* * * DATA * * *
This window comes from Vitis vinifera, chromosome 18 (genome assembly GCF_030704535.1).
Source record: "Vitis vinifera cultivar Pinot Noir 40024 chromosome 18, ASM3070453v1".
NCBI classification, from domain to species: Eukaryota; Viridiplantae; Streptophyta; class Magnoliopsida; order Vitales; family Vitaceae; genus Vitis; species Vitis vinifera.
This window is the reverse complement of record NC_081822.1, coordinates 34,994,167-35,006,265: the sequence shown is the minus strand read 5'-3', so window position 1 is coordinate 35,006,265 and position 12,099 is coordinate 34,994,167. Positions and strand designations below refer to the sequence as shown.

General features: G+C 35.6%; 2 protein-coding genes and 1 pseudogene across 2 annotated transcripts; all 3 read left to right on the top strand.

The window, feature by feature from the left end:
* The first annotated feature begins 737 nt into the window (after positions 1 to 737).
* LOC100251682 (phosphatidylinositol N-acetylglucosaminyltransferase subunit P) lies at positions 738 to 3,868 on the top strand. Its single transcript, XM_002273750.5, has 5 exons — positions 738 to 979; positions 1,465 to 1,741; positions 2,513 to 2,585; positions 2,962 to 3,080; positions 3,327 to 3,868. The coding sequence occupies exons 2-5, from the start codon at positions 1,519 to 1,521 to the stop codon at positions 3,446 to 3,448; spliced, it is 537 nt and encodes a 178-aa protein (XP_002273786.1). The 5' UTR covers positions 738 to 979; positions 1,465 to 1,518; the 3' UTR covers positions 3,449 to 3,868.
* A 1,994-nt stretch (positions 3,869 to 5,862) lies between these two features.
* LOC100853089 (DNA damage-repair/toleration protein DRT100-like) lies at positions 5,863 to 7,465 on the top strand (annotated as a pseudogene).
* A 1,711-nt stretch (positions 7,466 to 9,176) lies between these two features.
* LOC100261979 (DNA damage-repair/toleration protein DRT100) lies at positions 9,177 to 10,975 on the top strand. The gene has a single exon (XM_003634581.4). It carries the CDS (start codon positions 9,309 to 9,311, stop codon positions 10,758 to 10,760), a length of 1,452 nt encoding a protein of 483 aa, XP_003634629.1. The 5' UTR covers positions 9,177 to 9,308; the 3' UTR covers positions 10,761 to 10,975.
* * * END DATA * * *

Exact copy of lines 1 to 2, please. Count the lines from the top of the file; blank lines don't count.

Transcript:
This window comes from Vitis vinifera, chromosome 18 (genome assembly GCF_030704535.1).
Source record: "Vitis vinifera cultivar Pinot Noir 40024 chromosome 18, ASM3070453v1".